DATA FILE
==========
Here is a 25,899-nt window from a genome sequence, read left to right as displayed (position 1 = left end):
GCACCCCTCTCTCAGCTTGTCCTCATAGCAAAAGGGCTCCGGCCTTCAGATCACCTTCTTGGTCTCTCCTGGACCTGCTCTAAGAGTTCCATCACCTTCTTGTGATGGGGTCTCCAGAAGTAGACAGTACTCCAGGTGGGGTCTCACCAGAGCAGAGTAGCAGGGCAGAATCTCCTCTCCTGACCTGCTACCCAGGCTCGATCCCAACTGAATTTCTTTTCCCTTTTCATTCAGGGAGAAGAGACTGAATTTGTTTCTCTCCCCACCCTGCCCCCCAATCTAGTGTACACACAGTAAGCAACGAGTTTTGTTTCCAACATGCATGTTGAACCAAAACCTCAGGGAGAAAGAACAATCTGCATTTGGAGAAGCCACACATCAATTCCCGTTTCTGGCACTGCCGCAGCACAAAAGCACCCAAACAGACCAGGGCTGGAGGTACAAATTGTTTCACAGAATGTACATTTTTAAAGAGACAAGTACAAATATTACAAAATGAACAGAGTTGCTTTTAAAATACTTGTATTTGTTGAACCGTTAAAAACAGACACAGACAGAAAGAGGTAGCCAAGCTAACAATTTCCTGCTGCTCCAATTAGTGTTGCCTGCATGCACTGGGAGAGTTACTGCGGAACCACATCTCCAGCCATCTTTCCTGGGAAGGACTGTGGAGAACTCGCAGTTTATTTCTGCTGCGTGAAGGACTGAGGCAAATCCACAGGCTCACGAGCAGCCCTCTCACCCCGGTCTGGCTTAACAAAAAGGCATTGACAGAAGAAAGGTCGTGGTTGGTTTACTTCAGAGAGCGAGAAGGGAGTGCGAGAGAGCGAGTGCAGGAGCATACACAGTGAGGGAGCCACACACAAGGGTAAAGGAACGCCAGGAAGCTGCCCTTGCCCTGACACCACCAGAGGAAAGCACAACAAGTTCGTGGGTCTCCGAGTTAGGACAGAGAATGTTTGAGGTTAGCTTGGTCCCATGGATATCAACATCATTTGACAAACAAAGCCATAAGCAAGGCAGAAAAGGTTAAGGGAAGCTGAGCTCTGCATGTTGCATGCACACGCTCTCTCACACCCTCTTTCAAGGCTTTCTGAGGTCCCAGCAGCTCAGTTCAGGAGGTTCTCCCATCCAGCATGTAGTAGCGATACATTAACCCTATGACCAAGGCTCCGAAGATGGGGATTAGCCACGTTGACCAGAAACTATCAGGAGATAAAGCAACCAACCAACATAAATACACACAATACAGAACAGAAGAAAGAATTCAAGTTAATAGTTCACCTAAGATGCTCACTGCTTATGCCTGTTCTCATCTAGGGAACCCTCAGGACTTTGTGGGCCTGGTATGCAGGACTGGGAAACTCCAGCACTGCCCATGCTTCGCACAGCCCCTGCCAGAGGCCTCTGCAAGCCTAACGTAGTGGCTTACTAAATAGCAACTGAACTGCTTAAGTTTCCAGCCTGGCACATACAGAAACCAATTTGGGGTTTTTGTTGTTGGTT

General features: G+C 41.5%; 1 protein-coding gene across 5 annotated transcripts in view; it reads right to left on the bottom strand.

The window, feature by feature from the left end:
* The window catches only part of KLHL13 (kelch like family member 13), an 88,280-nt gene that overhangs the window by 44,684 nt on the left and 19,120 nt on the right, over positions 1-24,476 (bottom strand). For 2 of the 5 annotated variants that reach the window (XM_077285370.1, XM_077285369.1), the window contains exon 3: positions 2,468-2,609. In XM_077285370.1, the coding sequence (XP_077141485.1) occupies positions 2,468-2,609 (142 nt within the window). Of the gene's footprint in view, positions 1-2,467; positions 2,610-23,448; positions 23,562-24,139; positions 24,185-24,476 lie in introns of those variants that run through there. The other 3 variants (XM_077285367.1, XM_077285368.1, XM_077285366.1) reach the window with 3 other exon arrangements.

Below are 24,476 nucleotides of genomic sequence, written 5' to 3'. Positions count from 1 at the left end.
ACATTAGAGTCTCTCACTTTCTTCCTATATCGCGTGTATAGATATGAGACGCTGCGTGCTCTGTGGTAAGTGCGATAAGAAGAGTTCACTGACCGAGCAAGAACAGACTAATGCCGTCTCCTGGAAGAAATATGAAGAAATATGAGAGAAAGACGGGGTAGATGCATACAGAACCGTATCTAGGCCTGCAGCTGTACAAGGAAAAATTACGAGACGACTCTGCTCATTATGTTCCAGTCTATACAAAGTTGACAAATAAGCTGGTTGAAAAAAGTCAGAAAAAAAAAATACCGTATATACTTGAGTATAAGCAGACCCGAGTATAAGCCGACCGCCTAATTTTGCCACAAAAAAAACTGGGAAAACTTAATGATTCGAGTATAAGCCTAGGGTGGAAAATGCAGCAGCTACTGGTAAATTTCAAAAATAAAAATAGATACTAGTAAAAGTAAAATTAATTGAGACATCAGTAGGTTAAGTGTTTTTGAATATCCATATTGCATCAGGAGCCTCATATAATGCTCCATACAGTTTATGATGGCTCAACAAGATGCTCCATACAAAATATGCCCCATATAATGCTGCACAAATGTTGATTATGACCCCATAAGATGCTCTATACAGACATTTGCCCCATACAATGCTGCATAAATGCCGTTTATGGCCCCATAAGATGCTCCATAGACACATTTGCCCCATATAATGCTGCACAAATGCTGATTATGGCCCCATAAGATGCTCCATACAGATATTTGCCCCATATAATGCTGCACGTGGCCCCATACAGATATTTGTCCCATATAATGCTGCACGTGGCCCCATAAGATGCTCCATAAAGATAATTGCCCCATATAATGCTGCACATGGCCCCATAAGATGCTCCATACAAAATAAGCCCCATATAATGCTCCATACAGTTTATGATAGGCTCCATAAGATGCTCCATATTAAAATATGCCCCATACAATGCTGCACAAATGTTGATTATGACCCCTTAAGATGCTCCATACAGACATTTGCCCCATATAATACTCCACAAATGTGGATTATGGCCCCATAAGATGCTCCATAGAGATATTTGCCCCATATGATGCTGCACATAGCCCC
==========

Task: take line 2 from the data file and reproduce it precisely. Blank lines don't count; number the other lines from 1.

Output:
GCACCCCTCTCTCAGCTTGTCCTCATAGCAAAAGGGCTCCGGCCTTCAGATCACCTTCTTGGTCTCTCCTGGACCTGCTCTAAGAGTTCCATCACCTTCTTGTGATGGGGTCTCCAGAAGTAGACAGTACTCCAGGTGGGGTCTCACCAGAGCAGAGTAGCAGGGCAGAATCTCCTCTCCTGACCTGCTACCCAGGCTCGATCCCAACTGAATTTCTTTTCCCTTTTCATTCAGGGAGAAGAGACTGAATTTGTTTCTCTCCCCACCCTGCCCCCCAATCTAGTGTACACACAGTAAGCAACGAGTTTTGTTTCCAACATGCATGTTGAACCAAAACCTCAGGGAGAAAGAACAATCTGCATTTGGAGAAGCCACACATCAATTCCCGTTTCTGGCACTGCCGCAGCACAAAAGCACCCAAACAGACCAGGGCTGGAGGTACAAATTGTTTCACAGAATGTACATTTTTAAAGAGACAAGTACAAATATTACAAAATGAACAGAGTTGCTTTTAAAATACTTGTATTTGTTGAACCGTTAAAAACAGACACAGACAGAAAGAGGTAGCCAAGCTAACAATTTCCTGCTGCTCCAATTAGTGTTGCCTGCATGCACTGGGAGAGTTACTGCGGAACCACATCTCCAGCCATCTTTCCTGGGAAGGACTGTGGAGAACTCGCAGTTTATTTCTGCTGCGTGAAGGACTGAGGCAAATCCACAGGCTCACGAGCAGCCCTCTCACCCCGGTCTGGCTTAACAAAAAGGCATTGACAGAAGAAAGGTCGTGGTTGGTTTACTTCAGAGAGCGAGAAGGGAGTGCGAGAGAGCGAGTGCAGGAGCATACACAGTGAGGGAGCCACACACAAGGGTAAAGGAACGCCAGGAAGCTGCCCTTGCCCTGACACCACCAGAGGAAAGCACAACAAGTTCGTGGGTCTCCGAGTTAGGACAGAGAATGTTTGAGGTTAGCTTGGTCCCATGGATATCAACATCATTTGACAAACAAAGCCATAAGCAAGGCAGAAAAGGTTAAGGGAAGCTGAGCTCTGCATGTTGCATGCACACGCTCTCTCACACCCTCTTTCAAGGCTTTCTGAGGTCCCAGCAGCTCAGTTCAGGAGGTTCTCCCATCCAGCATGTAGTAGCGATACATTAACCCTATGACCAAGGCTCCGAAGATGGGGATTAGCCACGTTGACCAGAAACTATCAGGAGATAAAGCAACCAACCAACATAAATACACACAATACAGAACAGAAGAAAGAATTCAAGTTAATAGTTCACCTAAGATGCTCACTGCTTATGCCTGTTCTCATCTAGGGAACCCTCAGGACTTTGTGGGCCTGGTATGCAGGACTGGGAAACTCCAGCACTGCCCATGCTTCGCACAGCCCCTGCCAGAGGCCTCTGCAAGCCTAACGTAGTGGCTTACTAAATAGCAACTGAACTGCTTAAGTTTCCAGCCTGGCACATACAGAAACCAATTTGGGGTTTTTGTTGTTGGTT